In a preferred aspect, as shown in FIG. 3A, the duct 210 includes a rear surface 216 that can have a generally flat surface shape. The rear surface provides suitable surface area for adhering the duct 210 to a mounting surface, a wall or other surface (e.g., a dry wall, concrete, or other conventional building material) using an adhesive, such as a pressure sensitive adhesive, such as a transfer adhesive or double-sided tape. For example, in a preferred aspect of the present invention, the adhesive backing 218 comprises a pressure sensitive adhesive, such as a transfer adhesive or double-sided tape, disposed on all or at least part of surface 216. These types of adhesives do not exhibit macroscopic flow behavior upon application to a mounting surface and thus do not substantially change dimensions upon application to the mounting surface. In this manner, the aesthetic quality of the applied duct is maintained. Alternatively, adhesive backing 218 can comprise an epoxy.

In one aspect, surface 216 is backed with an adhesive backing 218 having a removable liner 219. In use, the liner can be removed and the surface 216 can be applied to a mounting surface via adhesive 218. For example, an adhesive such as a factory applied 3M™ VHB™ Tape 4941F can be utilized as adhesive backing 218. In another aspect, adhesive layer 218 comprises a removable adhesive, such as a stretch release adhesive. By “removable adhesive” it is meant that the duct 210 can be mounted to a mounting surface (preferably, a generally flat surface, although some surface texture and/or curvature are contemplated) so that the duct 210 remains in its mounted state until acted upon by an installer/user to remove the duct from its mounted position. Even though the duct is removable, the adhesive is suitable for those applications where the user intends for the duct to remain in place for an extended period of time. Suitable removable adhesives are described in more detail in U.S. patent application Ser. No. 61/324,147, incorporated by reference herein in its entirety.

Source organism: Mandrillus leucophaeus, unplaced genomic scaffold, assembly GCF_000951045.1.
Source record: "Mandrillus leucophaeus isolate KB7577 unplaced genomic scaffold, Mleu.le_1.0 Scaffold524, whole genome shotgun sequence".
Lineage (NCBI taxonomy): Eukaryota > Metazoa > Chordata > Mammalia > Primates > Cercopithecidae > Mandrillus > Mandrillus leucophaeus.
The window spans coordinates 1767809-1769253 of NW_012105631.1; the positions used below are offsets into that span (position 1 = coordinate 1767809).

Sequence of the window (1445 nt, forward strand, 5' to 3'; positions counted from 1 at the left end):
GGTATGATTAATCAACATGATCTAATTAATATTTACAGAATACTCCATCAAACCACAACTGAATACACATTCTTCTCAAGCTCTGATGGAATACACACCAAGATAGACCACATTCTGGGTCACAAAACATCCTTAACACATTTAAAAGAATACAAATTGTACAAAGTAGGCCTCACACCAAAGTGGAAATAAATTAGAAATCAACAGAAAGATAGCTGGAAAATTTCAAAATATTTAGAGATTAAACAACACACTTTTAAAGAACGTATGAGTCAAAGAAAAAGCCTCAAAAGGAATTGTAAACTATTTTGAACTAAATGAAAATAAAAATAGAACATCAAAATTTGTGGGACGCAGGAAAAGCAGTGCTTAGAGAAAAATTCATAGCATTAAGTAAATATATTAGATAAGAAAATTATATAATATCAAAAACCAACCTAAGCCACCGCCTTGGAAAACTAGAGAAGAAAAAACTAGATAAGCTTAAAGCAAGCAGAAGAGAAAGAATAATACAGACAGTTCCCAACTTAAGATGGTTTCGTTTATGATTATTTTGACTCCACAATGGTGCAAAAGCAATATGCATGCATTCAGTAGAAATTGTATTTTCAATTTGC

Optionally, duct 210 can further include an open top or slot that runs the longitudinal length of the duct to provide access for inserting or removing the fiber(s). For example, as shown in FIG. 9A, alternative duct 210′ includes a slot 211 configured to provide for the straightforward insertion of a drop fiber, such as drop fiber 207. The slot 211 can be formed during the extrusion process as a permanent slot or, alternatively, it can be formed in the factory or in the field using a cutting tool to provide a longitudinal opening in the duct. The tool can be applied to an empty duct or a duct that is pre-populated with one or more communication lines (e.g., drop fiber(s), such as drop fiber 207). In a further alternative, slot 211 runs only a portion of the longitudinal length of the duct 210′. Thus, a communication line can be easily inserted into or removed from duct 210′.